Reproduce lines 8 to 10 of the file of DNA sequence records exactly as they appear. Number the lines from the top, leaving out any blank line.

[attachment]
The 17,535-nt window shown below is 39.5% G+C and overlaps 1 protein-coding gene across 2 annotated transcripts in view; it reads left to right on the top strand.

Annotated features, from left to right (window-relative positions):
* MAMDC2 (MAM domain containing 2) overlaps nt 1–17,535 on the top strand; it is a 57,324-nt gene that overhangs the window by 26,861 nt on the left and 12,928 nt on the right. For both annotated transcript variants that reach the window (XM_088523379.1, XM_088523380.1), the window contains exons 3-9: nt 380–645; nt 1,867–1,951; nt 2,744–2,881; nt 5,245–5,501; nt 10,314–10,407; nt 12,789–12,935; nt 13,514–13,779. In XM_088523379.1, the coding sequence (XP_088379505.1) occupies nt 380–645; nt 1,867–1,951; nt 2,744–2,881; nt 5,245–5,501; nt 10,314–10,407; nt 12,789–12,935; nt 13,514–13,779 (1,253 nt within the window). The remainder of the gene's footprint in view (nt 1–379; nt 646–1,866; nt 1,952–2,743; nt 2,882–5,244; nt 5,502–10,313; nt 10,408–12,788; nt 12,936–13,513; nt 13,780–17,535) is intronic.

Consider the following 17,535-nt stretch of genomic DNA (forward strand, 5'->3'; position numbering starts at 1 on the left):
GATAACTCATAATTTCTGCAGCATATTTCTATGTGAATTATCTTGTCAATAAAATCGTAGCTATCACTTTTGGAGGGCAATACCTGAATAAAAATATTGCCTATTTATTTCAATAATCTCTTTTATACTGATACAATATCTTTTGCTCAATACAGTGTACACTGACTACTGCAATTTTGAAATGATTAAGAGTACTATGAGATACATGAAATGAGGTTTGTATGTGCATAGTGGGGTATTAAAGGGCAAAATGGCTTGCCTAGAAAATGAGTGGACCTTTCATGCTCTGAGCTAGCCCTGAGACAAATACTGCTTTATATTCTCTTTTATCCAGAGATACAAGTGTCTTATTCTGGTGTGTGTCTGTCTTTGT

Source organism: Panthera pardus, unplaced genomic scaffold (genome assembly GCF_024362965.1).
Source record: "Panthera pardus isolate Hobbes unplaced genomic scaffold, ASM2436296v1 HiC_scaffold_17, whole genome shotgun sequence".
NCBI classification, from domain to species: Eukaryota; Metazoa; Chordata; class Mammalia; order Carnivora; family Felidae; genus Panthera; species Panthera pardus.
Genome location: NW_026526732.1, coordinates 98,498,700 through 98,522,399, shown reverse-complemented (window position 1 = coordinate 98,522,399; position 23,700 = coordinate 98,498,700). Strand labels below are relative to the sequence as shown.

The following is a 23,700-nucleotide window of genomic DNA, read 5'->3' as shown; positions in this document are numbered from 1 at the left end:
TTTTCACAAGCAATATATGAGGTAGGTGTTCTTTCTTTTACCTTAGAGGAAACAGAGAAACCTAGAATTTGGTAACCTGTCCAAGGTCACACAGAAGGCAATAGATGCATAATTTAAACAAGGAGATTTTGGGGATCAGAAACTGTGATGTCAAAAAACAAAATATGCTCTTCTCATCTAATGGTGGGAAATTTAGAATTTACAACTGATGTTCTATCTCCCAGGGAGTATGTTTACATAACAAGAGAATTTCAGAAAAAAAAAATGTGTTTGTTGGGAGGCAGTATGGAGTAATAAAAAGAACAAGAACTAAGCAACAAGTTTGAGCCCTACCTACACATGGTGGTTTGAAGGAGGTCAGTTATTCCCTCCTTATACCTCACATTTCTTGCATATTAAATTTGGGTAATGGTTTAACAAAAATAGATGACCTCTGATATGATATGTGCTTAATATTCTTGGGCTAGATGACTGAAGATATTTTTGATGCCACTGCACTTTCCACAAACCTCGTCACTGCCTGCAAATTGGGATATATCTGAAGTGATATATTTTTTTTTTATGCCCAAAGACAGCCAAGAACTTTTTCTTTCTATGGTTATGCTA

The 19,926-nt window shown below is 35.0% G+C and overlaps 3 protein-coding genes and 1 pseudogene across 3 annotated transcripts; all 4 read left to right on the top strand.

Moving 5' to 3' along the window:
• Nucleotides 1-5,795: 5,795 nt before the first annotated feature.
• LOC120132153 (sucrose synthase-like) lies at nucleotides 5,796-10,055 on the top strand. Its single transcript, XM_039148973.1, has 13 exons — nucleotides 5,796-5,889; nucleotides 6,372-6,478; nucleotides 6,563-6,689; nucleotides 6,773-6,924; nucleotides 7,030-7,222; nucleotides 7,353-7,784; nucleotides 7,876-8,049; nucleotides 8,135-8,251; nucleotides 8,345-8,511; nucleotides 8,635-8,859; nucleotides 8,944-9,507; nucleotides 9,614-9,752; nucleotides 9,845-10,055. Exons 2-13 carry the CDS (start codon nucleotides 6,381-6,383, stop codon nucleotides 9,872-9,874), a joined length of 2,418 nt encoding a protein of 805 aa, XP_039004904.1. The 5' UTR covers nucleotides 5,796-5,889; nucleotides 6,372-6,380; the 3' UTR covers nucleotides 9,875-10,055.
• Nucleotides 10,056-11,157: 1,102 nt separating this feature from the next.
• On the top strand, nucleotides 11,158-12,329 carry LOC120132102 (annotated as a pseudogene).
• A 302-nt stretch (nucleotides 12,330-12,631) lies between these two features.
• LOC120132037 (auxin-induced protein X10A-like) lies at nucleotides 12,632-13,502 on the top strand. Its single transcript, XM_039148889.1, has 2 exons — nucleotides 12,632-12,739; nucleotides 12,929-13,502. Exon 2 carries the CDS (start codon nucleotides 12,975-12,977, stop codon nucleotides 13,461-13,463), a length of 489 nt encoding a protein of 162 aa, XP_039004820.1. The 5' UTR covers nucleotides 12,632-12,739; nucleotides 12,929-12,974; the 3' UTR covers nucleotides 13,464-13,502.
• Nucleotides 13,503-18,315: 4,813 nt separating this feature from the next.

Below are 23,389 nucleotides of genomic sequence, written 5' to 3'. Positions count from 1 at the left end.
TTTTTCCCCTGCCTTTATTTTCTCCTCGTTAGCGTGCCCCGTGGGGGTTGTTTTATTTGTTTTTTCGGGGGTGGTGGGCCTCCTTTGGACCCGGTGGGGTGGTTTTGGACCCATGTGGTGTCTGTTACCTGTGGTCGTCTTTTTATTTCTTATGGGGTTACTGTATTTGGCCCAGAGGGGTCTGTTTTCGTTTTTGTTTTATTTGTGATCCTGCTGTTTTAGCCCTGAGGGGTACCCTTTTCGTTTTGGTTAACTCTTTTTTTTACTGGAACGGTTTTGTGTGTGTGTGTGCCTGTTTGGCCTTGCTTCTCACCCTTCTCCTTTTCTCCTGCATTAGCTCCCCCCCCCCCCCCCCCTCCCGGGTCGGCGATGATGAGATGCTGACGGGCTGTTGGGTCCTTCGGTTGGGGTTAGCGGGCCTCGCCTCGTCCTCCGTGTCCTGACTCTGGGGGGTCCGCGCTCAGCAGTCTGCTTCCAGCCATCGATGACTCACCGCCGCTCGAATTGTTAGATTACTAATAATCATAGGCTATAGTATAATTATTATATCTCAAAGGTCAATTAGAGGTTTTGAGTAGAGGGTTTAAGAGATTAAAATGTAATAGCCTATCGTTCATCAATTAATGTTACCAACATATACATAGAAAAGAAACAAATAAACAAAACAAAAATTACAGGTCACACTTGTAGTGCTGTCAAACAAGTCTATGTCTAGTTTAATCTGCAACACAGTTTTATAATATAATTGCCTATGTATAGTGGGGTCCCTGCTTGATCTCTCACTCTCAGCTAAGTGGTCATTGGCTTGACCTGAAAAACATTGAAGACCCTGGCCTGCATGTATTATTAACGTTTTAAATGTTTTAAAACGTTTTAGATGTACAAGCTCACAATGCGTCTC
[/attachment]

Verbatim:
NCBI classification, from domain to species: Eukaryota; Metazoa; Chordata; class Mammalia; order Carnivora; family Felidae; genus Panthera; species Panthera pardus.
Genome location: NW_026526732.1, coordinates 98,498,700 through 98,522,399, shown reverse-complemented (window position 1 = coordinate 98,522,399; position 23,700 = coordinate 98,498,700). Strand labels below are relative to the sequence as shown.

The following is a 23,700-nucleotide window of genomic DNA, read 5'->3' as shown; positions in this document are numbered from 1 at the left end: